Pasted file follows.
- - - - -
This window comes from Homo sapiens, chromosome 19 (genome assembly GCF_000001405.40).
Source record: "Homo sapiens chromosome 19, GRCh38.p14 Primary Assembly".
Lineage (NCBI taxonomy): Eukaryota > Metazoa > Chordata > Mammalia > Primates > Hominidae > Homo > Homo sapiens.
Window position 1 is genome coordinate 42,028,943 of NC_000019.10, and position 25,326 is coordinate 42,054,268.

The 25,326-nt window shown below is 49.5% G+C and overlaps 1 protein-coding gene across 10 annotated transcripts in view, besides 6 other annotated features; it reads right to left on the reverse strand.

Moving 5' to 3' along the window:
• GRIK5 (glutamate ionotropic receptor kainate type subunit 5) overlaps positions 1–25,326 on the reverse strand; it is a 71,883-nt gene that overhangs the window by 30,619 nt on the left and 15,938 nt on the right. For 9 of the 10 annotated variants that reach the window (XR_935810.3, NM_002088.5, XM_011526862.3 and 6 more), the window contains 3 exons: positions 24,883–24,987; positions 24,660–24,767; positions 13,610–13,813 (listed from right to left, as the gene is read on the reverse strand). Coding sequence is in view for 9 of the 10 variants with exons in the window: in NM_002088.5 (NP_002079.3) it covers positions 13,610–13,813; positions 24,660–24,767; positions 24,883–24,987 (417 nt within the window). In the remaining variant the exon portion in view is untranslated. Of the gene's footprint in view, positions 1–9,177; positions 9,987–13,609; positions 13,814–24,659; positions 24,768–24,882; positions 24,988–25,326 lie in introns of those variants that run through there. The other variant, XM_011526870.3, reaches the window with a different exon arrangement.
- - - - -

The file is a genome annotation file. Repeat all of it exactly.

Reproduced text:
This window comes from Homo sapiens, chromosome 19 (genome assembly GCF_000001405.40).
Source record: "Homo sapiens chromosome 19, GRCh38.p14 Primary Assembly".
Lineage (NCBI taxonomy): Eukaryota > Metazoa > Chordata > Mammalia > Primates > Hominidae > Homo > Homo sapiens.
Window position 1 is genome coordinate 42,028,943 of NC_000019.10, and position 25,326 is coordinate 42,054,268.

The 25,326-nt window shown below is 49.5% G+C and overlaps 1 protein-coding gene across 10 annotated transcripts in view, besides 6 other annotated features; it reads right to left on the reverse strand.

Moving 5' to 3' along the window:
• GRIK5 (glutamate ionotropic receptor kainate type subunit 5) overlaps positions 1–25,326 on the reverse strand; it is a 71,883-nt gene that overhangs the window by 30,619 nt on the left and 15,938 nt on the right. For 9 of the 10 annotated variants that reach the window (XR_935810.3, NM_002088.5, XM_011526862.3 and 6 more), the window contains 3 exons: positions 24,883–24,987; positions 24,660–24,767; positions 13,610–13,813 (listed from right to left, as the gene is read on the reverse strand). Coding sequence is in view for 9 of the 10 variants with exons in the window: in NM_002088.5 (NP_002079.3) it covers positions 13,610–13,813; positions 24,660–24,767; positions 24,883–24,987 (417 nt within the window). In the remaining variant the exon portion in view is untranslated. Of the gene's footprint in view, positions 1–9,177; positions 9,987–13,609; positions 13,814–24,659; positions 24,768–24,882; positions 24,988–25,326 lie in introns of those variants that run through there. The other variant, XM_011526870.3, reaches the window with a different exon arrangement.